Samsung faces S-Pen, Galaxy Note 5 flap: Design flaw or overblown?

If you put the Samsung S-Pen Stylus in the Galaxy Note 5 the wrong way you may break the pen and possibly the device. Does Samsung face a brand or engineering hit?

Don't put your Galaxy Note 5 stylus in this way or you may give yourself a tech headache. Credit: Larry Dignan

Samsung Galaxy Note 5 customers may run into some problems if they put their stylus into its slot backwards. The big question is whether the issue is a design flaw, overblown problem or a threat to the brand.

In a nutshell, inserting Samsung's S-Pen into its Galaxy Note 5 backward can damage the stylus and/or the device.

Android Police noted the issue and a bevy of tech stories ensued. Samsung's response was that customers should read the manual.

I've been testing the Note 5 and after reading about the hubbub I inserted the S-Pen backward. The reports are true, the pen gets stuck and you have to yank it out pretty hard. The S-Pen definitely catches on the device's innards.

I got away with the mistake once, but the stylus doesn't fit into its slot flush every time like it used to. If I did it a second time it's likely that the top of the stylus could get caught in the phone. A Reddit thread highlights that latter outcome.

Related: Nine reasons to buy the Samsung Galaxy Note 5 instead of the Moto X Pure Edition | Samsung: There's no 128 GB version of Galaxy Note 5 or S6 Edge+ | Samsung Galaxy Note 5, S6 Edge+ pricing: A dangerous, confusing game | Samsung launches Galaxy Edge+, Note 5, creates phablet sibling rivalry | Samsung Note 5 removes two key features: expandable storage and removable battery | CNET Note 5 first take

The hubbub revolves around whether the Note 5 should be designed so you can't put the S-Pen in backwards. With the benefit of hindsight, the answer is yes. However, the percentage of users making such a mistake may have been within some margin of error to allow Samsung to proceed with its design.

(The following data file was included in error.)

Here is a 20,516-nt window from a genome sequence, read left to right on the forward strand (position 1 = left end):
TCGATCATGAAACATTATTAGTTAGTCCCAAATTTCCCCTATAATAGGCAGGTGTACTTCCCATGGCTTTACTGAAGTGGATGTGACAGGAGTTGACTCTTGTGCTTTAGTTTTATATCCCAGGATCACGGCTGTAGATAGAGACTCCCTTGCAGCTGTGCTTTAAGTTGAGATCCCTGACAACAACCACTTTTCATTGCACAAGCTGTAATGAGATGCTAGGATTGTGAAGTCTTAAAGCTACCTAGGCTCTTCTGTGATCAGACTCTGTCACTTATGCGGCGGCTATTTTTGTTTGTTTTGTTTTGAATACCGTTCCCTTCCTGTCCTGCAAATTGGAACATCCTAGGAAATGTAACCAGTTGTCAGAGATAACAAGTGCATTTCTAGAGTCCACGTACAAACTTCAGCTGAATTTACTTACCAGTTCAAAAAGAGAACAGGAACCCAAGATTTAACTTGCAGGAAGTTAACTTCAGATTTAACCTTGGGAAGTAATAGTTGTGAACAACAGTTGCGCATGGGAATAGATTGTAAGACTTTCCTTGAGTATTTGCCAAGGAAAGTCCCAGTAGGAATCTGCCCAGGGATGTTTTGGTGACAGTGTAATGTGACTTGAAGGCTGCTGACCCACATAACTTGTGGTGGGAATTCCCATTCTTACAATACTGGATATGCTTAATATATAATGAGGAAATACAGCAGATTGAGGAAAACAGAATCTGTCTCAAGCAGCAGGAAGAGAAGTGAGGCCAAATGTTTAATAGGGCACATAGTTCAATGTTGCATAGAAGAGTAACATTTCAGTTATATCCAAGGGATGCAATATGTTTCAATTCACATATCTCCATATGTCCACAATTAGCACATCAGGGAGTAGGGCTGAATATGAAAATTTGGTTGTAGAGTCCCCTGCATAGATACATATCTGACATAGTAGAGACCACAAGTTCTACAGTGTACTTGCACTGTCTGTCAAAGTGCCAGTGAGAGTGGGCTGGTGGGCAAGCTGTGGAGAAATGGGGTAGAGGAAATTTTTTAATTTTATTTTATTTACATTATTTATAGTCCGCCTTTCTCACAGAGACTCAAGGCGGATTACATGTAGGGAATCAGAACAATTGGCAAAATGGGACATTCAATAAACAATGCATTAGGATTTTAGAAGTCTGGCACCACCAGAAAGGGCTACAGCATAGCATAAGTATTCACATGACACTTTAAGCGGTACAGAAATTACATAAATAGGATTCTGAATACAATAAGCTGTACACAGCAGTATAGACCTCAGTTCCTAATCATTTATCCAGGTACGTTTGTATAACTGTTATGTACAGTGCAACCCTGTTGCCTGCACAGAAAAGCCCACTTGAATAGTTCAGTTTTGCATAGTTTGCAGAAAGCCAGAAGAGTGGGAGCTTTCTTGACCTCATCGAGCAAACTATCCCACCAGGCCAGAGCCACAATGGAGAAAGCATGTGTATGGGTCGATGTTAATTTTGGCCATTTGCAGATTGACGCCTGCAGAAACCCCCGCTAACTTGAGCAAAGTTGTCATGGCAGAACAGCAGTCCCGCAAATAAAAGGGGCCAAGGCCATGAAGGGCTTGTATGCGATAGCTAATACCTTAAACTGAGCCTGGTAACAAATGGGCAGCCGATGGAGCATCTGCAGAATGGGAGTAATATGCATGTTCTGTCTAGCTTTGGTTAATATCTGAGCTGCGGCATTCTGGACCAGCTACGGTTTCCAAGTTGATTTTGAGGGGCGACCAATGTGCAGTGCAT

Here's the catch. Now that the reports of the S-Pen flap are widespread it's likely people will try it to confirm the reports. Whatever Samsung's estimate was for people inserting the stylus incorrectly the company is likely to see a higher rate of issues.

As more people try the upside down stylus trick, Samsung's response of 'read the manual' may only look worse. A recall looks a bit overblown too. One comparison to Samsung's issue is Apple's #bendgate problem when it launched the iPhone 6 Plus. Apple initially faced complaints that the iPhone 6 Plus would bend when put in a pocket. Apple agreed to replace the handsets based on visual inspection.

Should the S-Pen hubbub remain, it's likely Samsung would have to do a similar swap.

In early testing, the Galaxy Note 5 is a productive device that feels smaller than it actually is. The S-Pen is handy and good for notes. From a business user perspective, the Note 5 is a nice addition. Just don't put in that S-Pen in its slot backward.


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